The vast realm of Westeros from the Game of Thrones series isn’t quite known for its technological advancements. It’s a world where the only electricity is between Tormund and Brienne. There are no computers, no automation, and no cybersecurity issues to worry about like in the real world. However, as the United States deals with the difficult nuances of big technology companies’ expanding access to data, it draws a fun parallel to how one particular Game of Thrones character might require regulation akin to data privacy in the real world.

Bran Stark, now the Three-Eyed Raven, can see into the past and present, and perceive the future. This magical ability allows Bran to have access to a plethora of information that no other person in this world would otherwise have – just as Big Tech has cultivated copious amounts of data with a vast set of capabilities. With this vision, do the people of that world have a reasonable expectation of privacy?

The concept of the Three-Eyed Raven can be a confusing one and even more so when you’re trying to delineate between Bran, the character, and something that Bran had to become by losing attachment to the person he was throughout the shows’ initial seasons. Allow us to grab our Maester chains at the Citadel and read through the scrolls to break down what the Three-Eyed Raven is.

Since Bran’s paralyzing fall from the tower in season one, the Three-Eyed Raven has been the guide for his spiritual journey. Bran often had dreams of following an actual raven with three eyes and throughout the book journey, we got a deeper understanding of the fantastical occurrences happening to Bran with his greenseeing – which is a magical ability to see the past or perceive the future. Bran’s journey brought him beyond The Wall and to a man who dubbed himself the Three-Eyed Raven, in a giant weirwood tree, which are understood to be connected, possibly through magic.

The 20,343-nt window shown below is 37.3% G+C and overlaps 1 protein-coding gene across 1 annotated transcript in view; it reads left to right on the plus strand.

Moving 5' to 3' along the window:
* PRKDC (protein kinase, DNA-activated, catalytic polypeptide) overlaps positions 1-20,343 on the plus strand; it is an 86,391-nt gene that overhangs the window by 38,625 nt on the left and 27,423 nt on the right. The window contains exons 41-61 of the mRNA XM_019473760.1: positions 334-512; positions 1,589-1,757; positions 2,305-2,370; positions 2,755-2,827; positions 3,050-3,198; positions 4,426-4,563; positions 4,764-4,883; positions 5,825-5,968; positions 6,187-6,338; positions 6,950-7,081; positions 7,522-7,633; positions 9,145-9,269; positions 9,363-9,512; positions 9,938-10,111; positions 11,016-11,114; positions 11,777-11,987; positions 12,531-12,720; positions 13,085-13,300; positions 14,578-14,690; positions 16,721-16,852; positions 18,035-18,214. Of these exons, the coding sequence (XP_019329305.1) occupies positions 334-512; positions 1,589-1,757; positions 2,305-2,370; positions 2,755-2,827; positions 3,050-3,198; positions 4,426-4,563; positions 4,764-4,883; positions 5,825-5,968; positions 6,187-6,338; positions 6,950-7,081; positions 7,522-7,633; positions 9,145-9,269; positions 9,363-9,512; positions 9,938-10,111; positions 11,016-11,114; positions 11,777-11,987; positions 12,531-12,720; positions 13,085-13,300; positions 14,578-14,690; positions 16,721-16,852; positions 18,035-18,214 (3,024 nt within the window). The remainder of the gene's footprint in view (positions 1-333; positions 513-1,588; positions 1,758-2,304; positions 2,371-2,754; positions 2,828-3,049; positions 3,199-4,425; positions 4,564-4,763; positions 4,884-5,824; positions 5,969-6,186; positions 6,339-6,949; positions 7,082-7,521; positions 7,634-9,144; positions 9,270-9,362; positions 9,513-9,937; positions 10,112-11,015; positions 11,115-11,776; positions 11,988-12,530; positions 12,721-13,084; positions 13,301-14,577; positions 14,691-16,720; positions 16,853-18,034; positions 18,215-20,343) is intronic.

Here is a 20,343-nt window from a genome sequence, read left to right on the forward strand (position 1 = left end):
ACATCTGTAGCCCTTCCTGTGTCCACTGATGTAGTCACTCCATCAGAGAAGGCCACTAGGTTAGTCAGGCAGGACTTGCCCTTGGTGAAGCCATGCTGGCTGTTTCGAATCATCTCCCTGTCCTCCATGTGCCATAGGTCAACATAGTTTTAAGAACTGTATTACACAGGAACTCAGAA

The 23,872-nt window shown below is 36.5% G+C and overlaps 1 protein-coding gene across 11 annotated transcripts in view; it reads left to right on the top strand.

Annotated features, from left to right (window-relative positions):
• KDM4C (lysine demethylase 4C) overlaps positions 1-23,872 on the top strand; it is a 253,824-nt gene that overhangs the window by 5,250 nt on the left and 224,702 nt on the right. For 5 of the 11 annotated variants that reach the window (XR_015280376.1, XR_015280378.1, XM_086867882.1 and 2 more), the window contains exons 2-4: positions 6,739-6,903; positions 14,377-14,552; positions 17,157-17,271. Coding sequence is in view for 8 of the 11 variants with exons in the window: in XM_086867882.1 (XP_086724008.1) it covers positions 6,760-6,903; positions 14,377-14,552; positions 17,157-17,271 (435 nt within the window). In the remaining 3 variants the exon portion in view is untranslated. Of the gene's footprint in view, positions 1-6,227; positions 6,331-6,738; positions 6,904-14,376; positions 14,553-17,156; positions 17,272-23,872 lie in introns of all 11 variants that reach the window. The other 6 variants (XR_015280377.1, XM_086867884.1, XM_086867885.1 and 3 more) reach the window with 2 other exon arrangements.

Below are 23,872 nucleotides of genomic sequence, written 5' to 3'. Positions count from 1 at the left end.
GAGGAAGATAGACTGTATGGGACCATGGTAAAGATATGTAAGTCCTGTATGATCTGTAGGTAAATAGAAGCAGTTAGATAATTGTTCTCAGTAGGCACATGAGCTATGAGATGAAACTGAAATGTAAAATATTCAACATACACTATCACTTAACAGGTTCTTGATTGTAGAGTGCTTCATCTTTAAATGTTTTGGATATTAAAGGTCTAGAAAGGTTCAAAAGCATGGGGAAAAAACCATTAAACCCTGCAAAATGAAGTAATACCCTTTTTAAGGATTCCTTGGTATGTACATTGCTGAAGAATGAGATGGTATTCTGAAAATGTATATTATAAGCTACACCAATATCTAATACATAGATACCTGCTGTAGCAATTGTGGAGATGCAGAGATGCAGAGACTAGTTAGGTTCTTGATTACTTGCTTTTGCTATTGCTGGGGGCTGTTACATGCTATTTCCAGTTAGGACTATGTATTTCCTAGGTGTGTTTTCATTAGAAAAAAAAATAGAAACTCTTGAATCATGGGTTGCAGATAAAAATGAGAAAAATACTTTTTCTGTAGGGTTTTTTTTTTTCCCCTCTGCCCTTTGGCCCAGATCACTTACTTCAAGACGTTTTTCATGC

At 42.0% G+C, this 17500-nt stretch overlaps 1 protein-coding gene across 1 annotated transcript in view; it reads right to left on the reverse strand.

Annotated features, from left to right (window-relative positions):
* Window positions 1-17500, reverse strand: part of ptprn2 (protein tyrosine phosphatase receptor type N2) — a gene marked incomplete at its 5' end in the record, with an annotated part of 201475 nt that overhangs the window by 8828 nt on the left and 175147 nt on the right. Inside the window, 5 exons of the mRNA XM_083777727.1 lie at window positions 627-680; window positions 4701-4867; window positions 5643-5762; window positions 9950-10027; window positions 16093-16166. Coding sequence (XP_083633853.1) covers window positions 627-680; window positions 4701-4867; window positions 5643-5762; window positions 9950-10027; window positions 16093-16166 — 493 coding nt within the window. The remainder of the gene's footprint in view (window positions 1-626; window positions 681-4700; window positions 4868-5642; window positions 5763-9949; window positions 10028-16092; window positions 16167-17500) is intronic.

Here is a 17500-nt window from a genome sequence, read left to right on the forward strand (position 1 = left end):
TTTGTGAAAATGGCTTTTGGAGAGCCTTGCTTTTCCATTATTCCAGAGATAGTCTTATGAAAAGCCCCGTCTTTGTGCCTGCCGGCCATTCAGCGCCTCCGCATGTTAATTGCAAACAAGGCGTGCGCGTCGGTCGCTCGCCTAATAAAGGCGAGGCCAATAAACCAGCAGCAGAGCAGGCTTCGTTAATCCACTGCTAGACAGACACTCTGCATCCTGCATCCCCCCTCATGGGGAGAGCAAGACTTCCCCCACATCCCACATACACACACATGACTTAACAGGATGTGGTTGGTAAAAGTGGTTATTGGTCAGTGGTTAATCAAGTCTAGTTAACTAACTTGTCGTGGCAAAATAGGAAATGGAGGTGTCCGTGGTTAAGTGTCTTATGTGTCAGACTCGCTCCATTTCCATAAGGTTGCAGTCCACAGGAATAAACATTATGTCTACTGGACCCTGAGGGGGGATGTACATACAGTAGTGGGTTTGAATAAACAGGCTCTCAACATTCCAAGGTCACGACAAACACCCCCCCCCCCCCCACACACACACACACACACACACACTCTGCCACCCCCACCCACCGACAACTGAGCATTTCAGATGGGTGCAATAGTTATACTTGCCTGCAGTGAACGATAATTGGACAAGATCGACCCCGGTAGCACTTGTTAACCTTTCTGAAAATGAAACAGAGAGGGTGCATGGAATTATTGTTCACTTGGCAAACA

This network of weirwood trees – colloquially called the Tree-ternet – allows Bran to see in the present through the trees themselves, wherever these trees may have roots. Combined with his greenseeing ability, Bran can access a ton of information and has ‘downloaded’ a lot of data on past events.

Which brings us back to the idea of information, Bran has all this access to information and like any technology company, it’s easy to first only see the benefits and the good the company can do with this information. Bran could quite literally save this world. Should any one entity be trusted with all this personal information and should there be limitations on what can be accessed, though?

Bran being able to see into the past and perceive future events can have serious repercussions for the people in Westeros. He might have access to all their darkest secrets, as we witnessed when he discovered his father’s biggest secret. He could access their most personal moments, or just watch them through the weirwoods. Unlike our world, Bran won’t need big data analytics or artificial intelligence to make sense of the data, or spend tedious hours normalizing it. But with access to all of that information, where do the limits fall?

In the real world, people are likely to favor a moral and ethical limit on these types of powers, which is something that Big Tech says it’s trying to figure out right now. Let’s assume that someone reasonable ascends to the Iron Throne in the show – like Jon Snow or Daenerys – and they have to make a choice about Bran. While I’m sure he’ll play a pivotal role with his powers in the Great War, afterwards, the people of Westeros might demand answers to his magic after they hear the stories. The people of Westeros should have a reasonable expectation of privacy. What does the new ruler do?

They could allow Bran to self-regulate, and take a light-touch approach. He may put earnest efforts into self-regulation so as not to have interference in his work and business. Bran also sees his ability to work for the betterment of the greater good.

The new rulers could take the drastic step of cutting down the weirwoods. They’re a tree that’s almost extinct in the Seven Kingdoms as it is, but now we’re moving from privacy regulation to violating other freedoms. Likewise, regulating big social media technology companies for privacy of data reasoning argue that freedom of speech could be violated with excessive regulation.

While the obvious debate is over who will sit on the Iron Throne or whether a new system is in place, big questions remain for the fallout of high-born squabbles with low-born soldiers. Jon Snow may have to determine how to legislate his own kin. Should Daenerys “break the wheel” as she long promised, her human rights crusade from Meereen may extend to privacy rights. And Cersei wouldn’t care about her subjects’ privacy, but she definitely values her own. We ask ourselves these questions as we learn to deal with technologies of our own realm..


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Jordan Smith
Jordan Smith
Jordan Smith is a MeriTalk Senior Technology Reporter covering the intersection of government and technology.